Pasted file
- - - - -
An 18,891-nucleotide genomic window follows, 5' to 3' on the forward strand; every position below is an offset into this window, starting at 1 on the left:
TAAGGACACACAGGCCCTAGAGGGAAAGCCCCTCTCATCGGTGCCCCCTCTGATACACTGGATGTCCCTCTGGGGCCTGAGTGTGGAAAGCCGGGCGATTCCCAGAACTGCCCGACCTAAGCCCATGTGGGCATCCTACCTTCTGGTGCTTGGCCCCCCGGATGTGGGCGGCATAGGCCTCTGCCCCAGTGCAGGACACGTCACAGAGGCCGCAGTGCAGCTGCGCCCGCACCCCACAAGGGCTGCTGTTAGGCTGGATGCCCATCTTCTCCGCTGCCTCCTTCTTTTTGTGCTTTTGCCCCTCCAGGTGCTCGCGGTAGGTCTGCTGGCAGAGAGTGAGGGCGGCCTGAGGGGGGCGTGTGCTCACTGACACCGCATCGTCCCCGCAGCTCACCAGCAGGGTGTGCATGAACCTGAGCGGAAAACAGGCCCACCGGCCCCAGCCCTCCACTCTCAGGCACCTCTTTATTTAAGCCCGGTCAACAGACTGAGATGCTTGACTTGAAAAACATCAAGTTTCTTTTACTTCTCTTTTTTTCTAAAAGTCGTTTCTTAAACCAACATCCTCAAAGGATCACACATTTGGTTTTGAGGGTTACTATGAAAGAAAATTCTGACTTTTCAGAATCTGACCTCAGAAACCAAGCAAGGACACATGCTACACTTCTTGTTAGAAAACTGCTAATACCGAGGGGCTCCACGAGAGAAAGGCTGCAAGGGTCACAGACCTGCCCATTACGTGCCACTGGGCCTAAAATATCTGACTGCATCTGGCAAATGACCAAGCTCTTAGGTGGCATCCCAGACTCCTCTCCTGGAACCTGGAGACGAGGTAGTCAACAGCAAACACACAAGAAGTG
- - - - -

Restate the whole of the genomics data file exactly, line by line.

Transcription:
An 18,891-nucleotide genomic window follows, 5' to 3' on the forward strand; every position below is an offset into this window, starting at 1 on the left:
TAAGGACACACAGGCCCTAGAGGGAAAGCCCCTCTCATCGGTGCCCCCTCTGATACACTGGATGTCCCTCTGGGGCCTGAGTGTGGAAAGCCGGGCGATTCCCAGAACTGCCCGACCTAAGCCCATGTGGGCATCCTACCTTCTGGTGCTTGGCCCCCCGGATGTGGGCGGCATAGGCCTCTGCCCCAGTGCAGGACACGTCACAGAGGCCGCAGTGCAGCTGCGCCCGCACCCCACAAGGGCTGCTGTTAGGCTGGATGCCCATCTTCTCCGCTGCCTCCTTCTTTTTGTGCTTTTGCCCCTCCAGGTGCTCGCGGTAGGTCTGCTGGCAGAGAGTGAGGGCGGCCTGAGGGGGGCGTGTGCTCACTGACACCGCATCGTCCCCGCAGCTCACCAGCAGGGTGTGCATGAACCTGAGCGGAAAACAGGCCCACCGGCCCCAGCCCTCCACTCTCAGGCACCTCTTTATTTAAGCCCGGTCAACAGACTGAGATGCTTGACTTGAAAAACATCAAGTTTCTTTTACTTCTCTTTTTTTCTAAAAGTCGTTTCTTAAACCAACATCCTCAAAGGATCACACATTTGGTTTTGAGGGTTACTATGAAAGAAAATTCTGACTTTTCAGAATCTGACCTCAGAAACCAAGCAAGGACACATGCTACACTTCTTGTTAGAAAACTGCTAATACCGAGGGGCTCCACGAGAGAAAGGCTGCAAGGGTCACAGACCTGCCCATTACGTGCCACTGGGCCTAAAATATCTGACTGCATCTGGCAAATGACCAAGCTCTTAGGTGGCATCCCAGACTCCTCTCCTGGAACCTGGAGACGAGGTAGTCAACAGCAAACACACAAGAAGTG